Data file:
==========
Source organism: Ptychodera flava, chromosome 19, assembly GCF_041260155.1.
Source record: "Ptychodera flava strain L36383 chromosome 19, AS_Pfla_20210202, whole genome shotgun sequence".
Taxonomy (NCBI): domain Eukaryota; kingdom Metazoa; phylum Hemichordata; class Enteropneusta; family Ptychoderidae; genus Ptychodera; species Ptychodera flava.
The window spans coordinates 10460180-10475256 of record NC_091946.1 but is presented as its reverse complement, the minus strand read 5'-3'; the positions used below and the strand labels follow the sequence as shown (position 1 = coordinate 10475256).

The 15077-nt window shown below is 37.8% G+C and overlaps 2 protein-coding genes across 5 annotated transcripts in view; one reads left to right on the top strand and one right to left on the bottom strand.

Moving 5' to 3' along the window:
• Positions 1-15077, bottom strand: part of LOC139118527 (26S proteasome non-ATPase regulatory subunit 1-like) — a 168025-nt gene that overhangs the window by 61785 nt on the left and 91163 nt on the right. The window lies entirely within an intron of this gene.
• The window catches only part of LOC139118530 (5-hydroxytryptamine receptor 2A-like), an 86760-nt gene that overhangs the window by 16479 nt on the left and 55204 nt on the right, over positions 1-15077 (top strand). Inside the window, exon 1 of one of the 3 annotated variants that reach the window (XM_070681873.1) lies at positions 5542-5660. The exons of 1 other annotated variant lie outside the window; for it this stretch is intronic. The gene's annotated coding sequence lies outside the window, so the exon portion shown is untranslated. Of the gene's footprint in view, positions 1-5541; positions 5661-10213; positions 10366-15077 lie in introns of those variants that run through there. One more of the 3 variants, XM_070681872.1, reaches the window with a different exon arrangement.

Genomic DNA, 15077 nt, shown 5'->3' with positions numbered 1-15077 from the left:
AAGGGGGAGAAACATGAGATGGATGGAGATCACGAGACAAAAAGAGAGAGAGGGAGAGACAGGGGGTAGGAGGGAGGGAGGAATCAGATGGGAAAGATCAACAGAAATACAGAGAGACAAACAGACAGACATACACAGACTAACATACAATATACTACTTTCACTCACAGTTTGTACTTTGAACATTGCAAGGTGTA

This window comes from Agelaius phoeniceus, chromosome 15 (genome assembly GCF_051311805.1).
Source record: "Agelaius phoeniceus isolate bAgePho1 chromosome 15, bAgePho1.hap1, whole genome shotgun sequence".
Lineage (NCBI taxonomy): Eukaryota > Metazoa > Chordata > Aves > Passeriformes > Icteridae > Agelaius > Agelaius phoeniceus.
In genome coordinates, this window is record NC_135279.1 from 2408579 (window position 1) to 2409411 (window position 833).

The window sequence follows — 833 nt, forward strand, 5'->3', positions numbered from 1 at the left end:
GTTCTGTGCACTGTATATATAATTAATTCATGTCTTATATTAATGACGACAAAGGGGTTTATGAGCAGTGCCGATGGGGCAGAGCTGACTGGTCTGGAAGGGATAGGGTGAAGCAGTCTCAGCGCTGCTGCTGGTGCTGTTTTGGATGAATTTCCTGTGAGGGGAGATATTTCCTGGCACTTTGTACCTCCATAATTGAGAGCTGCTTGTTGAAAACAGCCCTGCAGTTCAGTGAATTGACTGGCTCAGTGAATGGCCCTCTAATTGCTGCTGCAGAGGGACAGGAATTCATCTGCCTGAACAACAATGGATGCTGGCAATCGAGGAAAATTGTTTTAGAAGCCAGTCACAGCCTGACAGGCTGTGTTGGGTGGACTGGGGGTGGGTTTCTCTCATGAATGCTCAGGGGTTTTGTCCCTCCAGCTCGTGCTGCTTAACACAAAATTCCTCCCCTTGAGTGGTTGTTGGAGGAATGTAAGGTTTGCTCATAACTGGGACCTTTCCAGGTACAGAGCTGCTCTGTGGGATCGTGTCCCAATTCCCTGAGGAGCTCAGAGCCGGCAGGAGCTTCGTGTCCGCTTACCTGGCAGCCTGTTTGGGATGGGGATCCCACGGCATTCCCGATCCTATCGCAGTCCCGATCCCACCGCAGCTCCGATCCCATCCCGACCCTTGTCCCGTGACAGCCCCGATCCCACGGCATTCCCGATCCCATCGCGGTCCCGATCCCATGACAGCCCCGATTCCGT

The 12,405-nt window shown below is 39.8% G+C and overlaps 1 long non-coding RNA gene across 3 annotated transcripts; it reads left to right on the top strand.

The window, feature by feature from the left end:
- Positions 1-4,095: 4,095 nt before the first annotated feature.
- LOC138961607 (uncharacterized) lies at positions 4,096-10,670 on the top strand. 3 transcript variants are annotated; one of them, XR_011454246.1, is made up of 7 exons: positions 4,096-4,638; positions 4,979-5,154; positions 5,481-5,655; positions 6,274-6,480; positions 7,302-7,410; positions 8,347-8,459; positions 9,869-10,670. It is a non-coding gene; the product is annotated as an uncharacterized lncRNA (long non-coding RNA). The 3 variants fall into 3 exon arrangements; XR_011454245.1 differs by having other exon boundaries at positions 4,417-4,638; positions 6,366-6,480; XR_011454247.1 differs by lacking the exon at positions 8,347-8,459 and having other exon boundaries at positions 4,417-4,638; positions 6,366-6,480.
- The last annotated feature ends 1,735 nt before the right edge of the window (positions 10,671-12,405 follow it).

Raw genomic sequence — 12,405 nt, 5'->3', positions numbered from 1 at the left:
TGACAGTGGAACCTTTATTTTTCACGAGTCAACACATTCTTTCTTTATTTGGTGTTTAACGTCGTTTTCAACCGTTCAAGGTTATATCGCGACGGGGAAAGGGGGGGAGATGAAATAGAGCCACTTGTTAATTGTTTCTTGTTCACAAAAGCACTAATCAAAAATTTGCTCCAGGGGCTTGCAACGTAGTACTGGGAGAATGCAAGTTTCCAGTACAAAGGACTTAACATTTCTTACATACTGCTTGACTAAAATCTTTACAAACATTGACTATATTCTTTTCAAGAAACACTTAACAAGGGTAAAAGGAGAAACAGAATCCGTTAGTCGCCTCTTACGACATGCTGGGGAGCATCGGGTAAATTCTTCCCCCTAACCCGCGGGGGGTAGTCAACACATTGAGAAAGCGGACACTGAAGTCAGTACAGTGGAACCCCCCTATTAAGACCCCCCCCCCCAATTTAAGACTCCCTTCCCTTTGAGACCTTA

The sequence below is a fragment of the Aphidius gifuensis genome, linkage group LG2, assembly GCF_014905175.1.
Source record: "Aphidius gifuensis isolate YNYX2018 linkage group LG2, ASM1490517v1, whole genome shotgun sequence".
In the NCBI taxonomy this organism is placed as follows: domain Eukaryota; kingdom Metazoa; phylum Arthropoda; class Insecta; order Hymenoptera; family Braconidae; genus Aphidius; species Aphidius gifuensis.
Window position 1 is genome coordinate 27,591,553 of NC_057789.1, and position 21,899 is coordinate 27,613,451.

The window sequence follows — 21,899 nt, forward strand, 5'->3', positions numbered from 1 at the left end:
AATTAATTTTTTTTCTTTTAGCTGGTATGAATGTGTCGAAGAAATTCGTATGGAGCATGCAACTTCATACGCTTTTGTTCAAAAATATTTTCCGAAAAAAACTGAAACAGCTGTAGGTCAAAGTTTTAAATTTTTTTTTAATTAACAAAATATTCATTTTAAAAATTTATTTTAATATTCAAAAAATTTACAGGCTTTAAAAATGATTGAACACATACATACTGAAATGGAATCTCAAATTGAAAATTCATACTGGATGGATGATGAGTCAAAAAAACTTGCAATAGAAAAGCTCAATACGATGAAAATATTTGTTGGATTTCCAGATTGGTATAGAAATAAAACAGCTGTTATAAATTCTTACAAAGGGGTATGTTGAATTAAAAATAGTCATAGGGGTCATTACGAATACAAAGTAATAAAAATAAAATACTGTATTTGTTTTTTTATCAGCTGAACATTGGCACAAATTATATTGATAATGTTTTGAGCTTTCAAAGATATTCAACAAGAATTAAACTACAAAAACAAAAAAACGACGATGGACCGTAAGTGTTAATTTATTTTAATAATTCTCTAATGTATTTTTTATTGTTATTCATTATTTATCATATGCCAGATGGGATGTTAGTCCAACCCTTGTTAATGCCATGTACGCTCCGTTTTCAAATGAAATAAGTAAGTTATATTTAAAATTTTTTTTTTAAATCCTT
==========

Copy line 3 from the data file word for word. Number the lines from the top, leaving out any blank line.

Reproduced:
Taxonomy (NCBI): domain Eukaryota; kingdom Metazoa; phylum Hemichordata; class Enteropneusta; family Ptychoderidae; genus Ptychodera; species Ptychodera flava.